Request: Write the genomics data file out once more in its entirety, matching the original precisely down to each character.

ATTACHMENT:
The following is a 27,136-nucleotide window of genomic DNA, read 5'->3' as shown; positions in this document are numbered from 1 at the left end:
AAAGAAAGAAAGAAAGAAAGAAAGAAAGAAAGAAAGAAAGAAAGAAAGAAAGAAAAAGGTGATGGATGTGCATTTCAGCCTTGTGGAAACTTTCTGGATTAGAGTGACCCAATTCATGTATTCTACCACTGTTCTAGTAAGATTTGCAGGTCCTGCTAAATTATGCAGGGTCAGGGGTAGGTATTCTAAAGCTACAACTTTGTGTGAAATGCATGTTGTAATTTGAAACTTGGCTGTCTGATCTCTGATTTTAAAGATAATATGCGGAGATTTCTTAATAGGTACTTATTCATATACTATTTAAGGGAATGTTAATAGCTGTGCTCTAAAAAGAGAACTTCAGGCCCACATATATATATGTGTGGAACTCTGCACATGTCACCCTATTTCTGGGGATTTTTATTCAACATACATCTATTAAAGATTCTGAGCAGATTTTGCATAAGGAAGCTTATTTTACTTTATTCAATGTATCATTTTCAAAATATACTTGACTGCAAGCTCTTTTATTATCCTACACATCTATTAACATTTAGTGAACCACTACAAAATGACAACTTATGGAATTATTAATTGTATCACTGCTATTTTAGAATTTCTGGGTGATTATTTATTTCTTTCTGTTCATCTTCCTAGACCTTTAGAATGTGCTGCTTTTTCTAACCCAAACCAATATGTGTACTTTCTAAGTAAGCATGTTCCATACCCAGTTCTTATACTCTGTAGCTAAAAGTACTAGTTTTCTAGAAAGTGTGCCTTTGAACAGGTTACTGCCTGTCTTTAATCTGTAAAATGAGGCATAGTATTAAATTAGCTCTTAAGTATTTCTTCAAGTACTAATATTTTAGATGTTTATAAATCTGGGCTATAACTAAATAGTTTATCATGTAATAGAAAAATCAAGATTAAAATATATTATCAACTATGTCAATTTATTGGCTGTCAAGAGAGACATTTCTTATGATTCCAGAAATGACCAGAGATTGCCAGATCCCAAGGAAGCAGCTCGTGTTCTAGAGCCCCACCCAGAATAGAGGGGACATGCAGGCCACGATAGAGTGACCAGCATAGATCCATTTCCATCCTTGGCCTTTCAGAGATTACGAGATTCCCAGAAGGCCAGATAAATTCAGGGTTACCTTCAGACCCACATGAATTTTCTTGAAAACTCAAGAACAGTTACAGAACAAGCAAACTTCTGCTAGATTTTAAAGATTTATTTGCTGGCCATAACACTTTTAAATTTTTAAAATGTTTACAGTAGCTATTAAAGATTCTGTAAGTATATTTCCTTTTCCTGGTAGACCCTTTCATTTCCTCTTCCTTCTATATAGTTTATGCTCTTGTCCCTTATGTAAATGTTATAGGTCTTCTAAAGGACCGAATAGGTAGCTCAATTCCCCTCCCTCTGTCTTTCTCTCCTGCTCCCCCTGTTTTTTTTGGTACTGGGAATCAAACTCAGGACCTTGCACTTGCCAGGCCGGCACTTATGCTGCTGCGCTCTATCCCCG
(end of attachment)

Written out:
The following is a 27,136-nucleotide window of genomic DNA, read 5'->3' as shown; positions in this document are numbered from 1 at the left end:
AAAGAAAGAAAGAAAGAAAGAAAGAAAGAAAGAAAGAAAGAAAGAAAGAAAGAAAAAGGTGATGGATGTGCATTTCAGCCTTGTGGAAACTTTCTGGATTAGAGTGACCCAATTCATGTATTCTACCACTGTTCTAGTAAGATTTGCAGGTCCTGCTAAATTATGCAGGGTCAGGGGTAGGTATTCTAAAGCTACAACTTTGTGTGAAATGCATGTTGTAATTTGAAACTTGGCTGTCTGATCTCTGATTTTAAAGATAATATGCGGAGATTTCTTAATAGGTACTTATTCATATACTATTTAAGGGAATGTTAATAGCTGTGCTCTAAAAAGAGAACTTCAGGCCCACATATATATATGTGTGGAACTCTGCACATGTCACCCTATTTCTGGGGATTTTTATTCAACATACATCTATTAAAGATTCTGAGCAGATTTTGCATAAGGAAGCTTATTTTACTTTATTCAATGTATCATTTTCAAAATATACTTGACTGCAAGCTCTTTTATTATCCTACACATCTATTAACATTTAGTGAACCACTACAAAATGACAACTTATGGAATTATTAATTGTATCACTGCTATTTTAGAATTTCTGGGTGATTATTTATTTCTTTCTGTTCATCTTCCTAGACCTTTAGAATGTGCTGCTTTTTCTAACCCAAACCAATATGTGTACTTTCTAAGTAAGCATGTTCCATACCCAGTTCTTATACTCTGTAGCTAAAAGTACTAGTTTTCTAGAAAGTGTGCCTTTGAACAGGTTACTGCCTGTCTTTAATCTGTAAAATGAGGCATAGTATTAAATTAGCTCTTAAGTATTTCTTCAAGTACTAATATTTTAGATGTTTATAAATCTGGGCTATAACTAAATAGTTTATCATGTAATAGAAAAATCAAGATTAAAATATATTATCAACTATGTCAATTTATTGGCTGTCAAGAGAGACATTTCTTATGATTCCAGAAATGACCAGAGATTGCCAGATCCCAAGGAAGCAGCTCGTGTTCTAGAGCCCCACCCAGAATAGAGGGGACATGCAGGCCACGATAGAGTGACCAGCATAGATCCATTTCCATCCTTGGCCTTTCAGAGATTACGAGATTCCCAGAAGGCCAGATAAATTCAGGGTTACCTTCAGACCCACATGAATTTTCTTGAAAACTCAAGAACAGTTACAGAACAAGCAAACTTCTGCTAGATTTTAAAGATTTATTTGCTGGCCATAACACTTTTAAATTTTTAAAATGTTTACAGTAGCTATTAAAGATTCTGTAAGTATATTTCCTTTTCCTGGTAGACCCTTTCATTTCCTCTTCCTTCTATATAGTTTATGCTCTTGTCCCTTATGTAAATGTTATAGGTCTTCTAAAGGACCGAATAGGTAGCTCAATTCCCCTCCCTCTGTCTTTCTCTCCTGCTCCCCCTGTTTTTTTTGGTACTGGGAATCAAACTCAGGACCTTGCACTTGCCAGGCCGGCACTTATGCTGCTGCGCTCTATCCCCG